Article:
Date of Award
Master of Science
Master of Education
Perhaps the single most important fact that has been revealed by educational measurement, as far as instruction is concerned, is the wide range of individual differences in achievement and intelligence among students of any class in our schools. The schools have tried many ways of organizing classes to accommodate the wide range and variety of individual differences known to exist among pupils. In the ungraded school, the content of the instructional program is determined by the difficulty of the subject matter and the student's ability to cope with it. Instructional materials are varied to match the spread of individual differences within the instructional group, and students move upward according to their readiness to proceed. The ungraded school Is characterized by concern for the individual and all individuals. The first function of the school is to develop the unique potentialities of all students. This focus on the learner does not deny the place of subject matter. Knowledge and skills are needed and used for developing the maximum potential of the learner, but a body of subject matter to be covered is not rigidly prescribed in the ungraded school.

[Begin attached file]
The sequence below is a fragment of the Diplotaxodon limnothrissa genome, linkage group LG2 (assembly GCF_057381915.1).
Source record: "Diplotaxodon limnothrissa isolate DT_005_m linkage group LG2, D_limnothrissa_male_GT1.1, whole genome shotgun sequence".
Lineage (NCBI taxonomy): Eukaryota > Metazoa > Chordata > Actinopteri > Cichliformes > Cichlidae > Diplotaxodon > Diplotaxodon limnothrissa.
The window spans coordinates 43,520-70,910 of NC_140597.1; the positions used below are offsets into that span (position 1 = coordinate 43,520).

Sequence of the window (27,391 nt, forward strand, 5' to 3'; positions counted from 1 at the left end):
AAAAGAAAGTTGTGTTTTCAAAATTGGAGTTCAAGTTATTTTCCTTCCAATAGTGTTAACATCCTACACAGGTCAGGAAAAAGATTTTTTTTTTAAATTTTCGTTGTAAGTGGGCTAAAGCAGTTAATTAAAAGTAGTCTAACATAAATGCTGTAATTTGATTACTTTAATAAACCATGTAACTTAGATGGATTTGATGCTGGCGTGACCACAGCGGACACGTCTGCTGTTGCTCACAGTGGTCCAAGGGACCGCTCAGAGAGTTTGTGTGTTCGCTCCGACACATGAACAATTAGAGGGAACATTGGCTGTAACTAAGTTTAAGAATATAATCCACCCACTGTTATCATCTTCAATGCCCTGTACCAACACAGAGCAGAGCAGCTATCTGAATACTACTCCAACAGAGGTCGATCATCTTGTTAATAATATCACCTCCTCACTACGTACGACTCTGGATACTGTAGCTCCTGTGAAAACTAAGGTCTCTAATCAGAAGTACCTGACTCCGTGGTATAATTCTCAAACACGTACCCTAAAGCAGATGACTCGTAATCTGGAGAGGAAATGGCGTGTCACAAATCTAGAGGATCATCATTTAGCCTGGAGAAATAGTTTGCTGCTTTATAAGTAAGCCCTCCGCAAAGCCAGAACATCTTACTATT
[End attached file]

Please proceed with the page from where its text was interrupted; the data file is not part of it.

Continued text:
Statement of the problem
The purpose of this study was (1) to determine the value of the ungraded pattern of school organization for the elementary school level; (2) to determine the extent to which the ungraded elementary school method of organization existed in a select group of school districts In Texas; (3) to determine the length of the period in which the plan has been utilized; and (U-) to determine any advantages or disadvantages which appeared to be associated with this plan.
Carl C, Weems
Naomi P. Thomas
Naomi P. Thomas
Gazella W. Booth
Prairie View Agriculture and Mechanical College
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Date of Digitization
John B Coleman Library
City of Publication
Boyer, H. S. (1964). A Study Of The Ungraded Pattern Of Elementary School Organization In A Select Group Of Texas Elementary Schools. Retrieved from https://digitalcommons.pvamu.edu/pvamu-theses/487